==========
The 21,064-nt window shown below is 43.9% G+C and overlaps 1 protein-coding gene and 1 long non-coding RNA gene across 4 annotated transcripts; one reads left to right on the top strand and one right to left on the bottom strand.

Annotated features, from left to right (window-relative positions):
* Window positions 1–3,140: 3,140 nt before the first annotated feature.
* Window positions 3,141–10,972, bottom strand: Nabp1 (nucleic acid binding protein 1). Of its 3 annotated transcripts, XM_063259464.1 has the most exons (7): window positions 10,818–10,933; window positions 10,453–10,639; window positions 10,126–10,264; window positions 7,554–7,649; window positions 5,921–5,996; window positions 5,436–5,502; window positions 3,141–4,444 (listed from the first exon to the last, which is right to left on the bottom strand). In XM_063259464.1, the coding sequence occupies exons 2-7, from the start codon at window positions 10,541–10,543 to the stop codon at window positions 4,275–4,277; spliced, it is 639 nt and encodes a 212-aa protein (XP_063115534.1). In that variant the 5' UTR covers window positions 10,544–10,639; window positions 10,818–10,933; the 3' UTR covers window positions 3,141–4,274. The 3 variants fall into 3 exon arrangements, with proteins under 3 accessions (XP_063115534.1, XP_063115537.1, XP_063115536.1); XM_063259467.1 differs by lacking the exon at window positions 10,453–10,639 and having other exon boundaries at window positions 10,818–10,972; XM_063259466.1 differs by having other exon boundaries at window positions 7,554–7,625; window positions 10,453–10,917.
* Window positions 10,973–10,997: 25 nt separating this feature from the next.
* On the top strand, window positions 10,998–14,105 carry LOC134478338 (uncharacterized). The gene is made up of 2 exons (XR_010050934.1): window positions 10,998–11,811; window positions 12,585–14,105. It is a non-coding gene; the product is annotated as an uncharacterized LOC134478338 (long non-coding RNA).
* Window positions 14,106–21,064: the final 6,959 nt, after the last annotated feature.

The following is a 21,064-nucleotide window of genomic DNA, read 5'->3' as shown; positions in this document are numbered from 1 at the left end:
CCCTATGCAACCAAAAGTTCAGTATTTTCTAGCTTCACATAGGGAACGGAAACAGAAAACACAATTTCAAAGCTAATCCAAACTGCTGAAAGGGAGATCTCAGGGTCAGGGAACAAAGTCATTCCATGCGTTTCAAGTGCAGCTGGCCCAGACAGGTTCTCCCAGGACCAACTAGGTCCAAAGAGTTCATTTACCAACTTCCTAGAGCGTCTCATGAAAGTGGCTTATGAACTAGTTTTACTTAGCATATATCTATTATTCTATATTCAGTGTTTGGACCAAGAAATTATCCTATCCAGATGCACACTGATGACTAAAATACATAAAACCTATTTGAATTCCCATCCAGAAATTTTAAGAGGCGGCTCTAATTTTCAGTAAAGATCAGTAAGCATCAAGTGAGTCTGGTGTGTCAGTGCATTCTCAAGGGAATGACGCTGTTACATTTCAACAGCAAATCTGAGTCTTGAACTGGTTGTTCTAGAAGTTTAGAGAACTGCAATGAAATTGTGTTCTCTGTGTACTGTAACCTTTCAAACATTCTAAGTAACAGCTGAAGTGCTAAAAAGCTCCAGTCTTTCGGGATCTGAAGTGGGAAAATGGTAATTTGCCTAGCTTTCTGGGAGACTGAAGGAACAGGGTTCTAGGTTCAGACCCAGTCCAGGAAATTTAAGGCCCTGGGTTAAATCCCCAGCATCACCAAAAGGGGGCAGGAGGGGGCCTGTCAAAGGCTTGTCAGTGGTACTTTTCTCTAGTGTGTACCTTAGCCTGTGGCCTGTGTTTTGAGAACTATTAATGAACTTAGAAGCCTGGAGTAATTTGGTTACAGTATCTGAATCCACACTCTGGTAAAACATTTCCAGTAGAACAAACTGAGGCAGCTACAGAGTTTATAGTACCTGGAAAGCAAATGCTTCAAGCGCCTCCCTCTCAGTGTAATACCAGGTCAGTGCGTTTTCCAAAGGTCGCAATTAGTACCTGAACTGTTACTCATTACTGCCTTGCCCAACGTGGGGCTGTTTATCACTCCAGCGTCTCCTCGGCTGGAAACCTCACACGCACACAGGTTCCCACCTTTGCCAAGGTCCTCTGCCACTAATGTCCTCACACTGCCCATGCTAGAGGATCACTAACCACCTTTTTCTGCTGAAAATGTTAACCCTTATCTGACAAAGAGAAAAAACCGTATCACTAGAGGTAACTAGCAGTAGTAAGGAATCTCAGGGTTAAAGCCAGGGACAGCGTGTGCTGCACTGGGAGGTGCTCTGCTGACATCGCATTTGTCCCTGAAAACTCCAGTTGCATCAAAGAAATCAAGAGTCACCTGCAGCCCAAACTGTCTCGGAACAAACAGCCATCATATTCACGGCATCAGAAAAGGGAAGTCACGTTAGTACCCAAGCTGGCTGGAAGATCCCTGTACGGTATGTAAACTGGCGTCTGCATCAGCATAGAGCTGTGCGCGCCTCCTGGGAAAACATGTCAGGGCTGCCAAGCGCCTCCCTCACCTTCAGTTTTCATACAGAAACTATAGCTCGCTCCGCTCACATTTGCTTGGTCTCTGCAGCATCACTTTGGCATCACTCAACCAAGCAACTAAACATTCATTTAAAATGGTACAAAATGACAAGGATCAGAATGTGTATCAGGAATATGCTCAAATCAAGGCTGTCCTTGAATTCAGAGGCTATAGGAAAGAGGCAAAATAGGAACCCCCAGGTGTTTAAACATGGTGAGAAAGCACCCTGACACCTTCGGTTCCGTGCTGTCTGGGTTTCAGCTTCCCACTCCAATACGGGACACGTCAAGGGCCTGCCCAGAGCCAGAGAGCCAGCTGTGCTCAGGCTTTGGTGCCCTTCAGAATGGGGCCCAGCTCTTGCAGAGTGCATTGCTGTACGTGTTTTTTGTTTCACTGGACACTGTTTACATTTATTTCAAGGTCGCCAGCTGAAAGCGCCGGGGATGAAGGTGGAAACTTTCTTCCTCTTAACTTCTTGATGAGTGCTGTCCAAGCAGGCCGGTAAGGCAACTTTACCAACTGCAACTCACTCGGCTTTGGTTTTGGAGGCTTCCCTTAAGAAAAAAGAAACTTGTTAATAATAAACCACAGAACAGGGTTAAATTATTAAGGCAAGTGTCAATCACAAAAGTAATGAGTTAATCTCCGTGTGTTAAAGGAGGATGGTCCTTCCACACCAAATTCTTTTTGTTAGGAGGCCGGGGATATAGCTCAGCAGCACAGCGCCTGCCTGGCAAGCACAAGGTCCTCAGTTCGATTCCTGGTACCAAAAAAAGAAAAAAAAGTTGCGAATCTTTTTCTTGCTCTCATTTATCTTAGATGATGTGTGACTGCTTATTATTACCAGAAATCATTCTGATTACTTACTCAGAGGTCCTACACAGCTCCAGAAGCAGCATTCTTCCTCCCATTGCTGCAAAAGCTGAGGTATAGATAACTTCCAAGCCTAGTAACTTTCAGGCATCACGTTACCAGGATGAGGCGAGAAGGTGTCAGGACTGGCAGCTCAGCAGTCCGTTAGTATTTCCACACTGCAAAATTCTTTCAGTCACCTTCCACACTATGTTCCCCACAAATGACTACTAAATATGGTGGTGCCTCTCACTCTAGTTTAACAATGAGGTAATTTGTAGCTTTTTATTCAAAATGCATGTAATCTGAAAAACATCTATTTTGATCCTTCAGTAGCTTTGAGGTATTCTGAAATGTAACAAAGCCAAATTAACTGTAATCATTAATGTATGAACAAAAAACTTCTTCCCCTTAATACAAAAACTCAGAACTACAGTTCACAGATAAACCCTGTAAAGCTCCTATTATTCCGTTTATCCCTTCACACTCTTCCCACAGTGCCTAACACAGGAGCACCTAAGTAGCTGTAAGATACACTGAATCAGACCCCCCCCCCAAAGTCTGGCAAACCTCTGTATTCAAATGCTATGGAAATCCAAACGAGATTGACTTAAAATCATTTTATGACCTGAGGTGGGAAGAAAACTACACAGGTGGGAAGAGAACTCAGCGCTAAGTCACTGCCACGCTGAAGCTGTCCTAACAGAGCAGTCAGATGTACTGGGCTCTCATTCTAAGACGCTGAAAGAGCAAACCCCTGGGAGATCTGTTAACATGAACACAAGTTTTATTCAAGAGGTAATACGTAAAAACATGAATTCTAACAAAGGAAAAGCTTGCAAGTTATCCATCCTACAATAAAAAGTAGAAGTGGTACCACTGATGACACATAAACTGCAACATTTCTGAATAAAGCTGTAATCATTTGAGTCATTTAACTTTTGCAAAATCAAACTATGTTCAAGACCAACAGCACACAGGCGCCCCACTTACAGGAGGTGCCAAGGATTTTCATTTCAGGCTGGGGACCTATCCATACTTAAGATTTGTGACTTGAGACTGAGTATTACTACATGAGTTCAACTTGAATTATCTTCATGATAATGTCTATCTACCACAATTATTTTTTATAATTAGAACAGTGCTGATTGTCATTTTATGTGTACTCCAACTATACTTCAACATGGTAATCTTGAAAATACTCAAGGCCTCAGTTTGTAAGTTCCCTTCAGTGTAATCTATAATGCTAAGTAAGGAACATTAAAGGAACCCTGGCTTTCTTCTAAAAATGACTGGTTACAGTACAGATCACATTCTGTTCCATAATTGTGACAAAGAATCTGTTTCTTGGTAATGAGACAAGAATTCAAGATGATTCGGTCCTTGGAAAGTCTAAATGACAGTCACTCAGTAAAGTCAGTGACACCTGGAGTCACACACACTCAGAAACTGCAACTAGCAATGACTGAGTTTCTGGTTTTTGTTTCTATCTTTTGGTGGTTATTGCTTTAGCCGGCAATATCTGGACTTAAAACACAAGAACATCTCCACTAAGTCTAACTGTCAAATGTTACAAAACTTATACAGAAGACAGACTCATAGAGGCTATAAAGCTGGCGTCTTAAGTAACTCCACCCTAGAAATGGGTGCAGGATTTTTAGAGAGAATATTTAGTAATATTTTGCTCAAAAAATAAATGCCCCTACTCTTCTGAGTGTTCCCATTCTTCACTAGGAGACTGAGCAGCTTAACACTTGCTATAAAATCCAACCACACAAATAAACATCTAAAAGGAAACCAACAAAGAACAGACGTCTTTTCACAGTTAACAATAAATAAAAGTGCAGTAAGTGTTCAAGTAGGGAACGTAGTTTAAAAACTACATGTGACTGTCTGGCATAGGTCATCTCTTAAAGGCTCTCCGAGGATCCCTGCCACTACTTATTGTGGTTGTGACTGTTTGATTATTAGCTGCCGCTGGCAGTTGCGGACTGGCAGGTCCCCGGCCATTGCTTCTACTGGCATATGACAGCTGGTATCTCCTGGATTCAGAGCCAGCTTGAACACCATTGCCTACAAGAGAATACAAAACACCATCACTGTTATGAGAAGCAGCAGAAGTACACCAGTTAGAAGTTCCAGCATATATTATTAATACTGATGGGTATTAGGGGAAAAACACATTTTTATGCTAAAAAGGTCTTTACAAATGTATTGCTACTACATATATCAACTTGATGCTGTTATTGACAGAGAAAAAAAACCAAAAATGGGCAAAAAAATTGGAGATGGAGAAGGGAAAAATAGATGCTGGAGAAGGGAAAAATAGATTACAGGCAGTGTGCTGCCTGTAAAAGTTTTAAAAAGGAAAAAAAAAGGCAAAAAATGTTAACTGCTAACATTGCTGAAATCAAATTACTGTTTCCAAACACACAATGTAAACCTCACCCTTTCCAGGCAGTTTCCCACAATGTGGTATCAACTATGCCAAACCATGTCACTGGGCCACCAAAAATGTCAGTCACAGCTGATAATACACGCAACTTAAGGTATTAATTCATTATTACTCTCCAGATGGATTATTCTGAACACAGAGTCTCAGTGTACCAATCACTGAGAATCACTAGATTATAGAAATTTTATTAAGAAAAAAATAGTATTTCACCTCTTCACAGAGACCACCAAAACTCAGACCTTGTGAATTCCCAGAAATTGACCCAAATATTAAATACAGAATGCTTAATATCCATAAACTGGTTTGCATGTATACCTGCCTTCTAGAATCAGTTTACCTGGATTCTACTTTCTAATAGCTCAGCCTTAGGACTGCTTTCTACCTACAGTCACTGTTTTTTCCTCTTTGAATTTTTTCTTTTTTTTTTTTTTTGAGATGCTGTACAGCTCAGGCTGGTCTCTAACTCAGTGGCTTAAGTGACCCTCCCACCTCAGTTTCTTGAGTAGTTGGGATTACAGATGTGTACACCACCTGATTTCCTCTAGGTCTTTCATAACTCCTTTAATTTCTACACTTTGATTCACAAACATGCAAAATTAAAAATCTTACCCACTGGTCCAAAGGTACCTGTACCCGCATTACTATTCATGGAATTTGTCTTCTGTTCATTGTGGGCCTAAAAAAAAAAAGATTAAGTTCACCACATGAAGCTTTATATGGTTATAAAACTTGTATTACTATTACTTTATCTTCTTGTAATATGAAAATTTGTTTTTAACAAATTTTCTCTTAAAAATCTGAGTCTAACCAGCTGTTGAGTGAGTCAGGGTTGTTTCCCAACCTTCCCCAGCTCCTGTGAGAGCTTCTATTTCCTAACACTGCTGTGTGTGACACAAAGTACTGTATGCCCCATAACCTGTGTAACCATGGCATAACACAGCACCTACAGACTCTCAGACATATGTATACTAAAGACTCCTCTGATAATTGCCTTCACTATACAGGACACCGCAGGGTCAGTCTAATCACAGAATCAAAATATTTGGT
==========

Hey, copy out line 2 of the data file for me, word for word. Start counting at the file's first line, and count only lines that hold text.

Annotated features, from left to right (window-relative positions):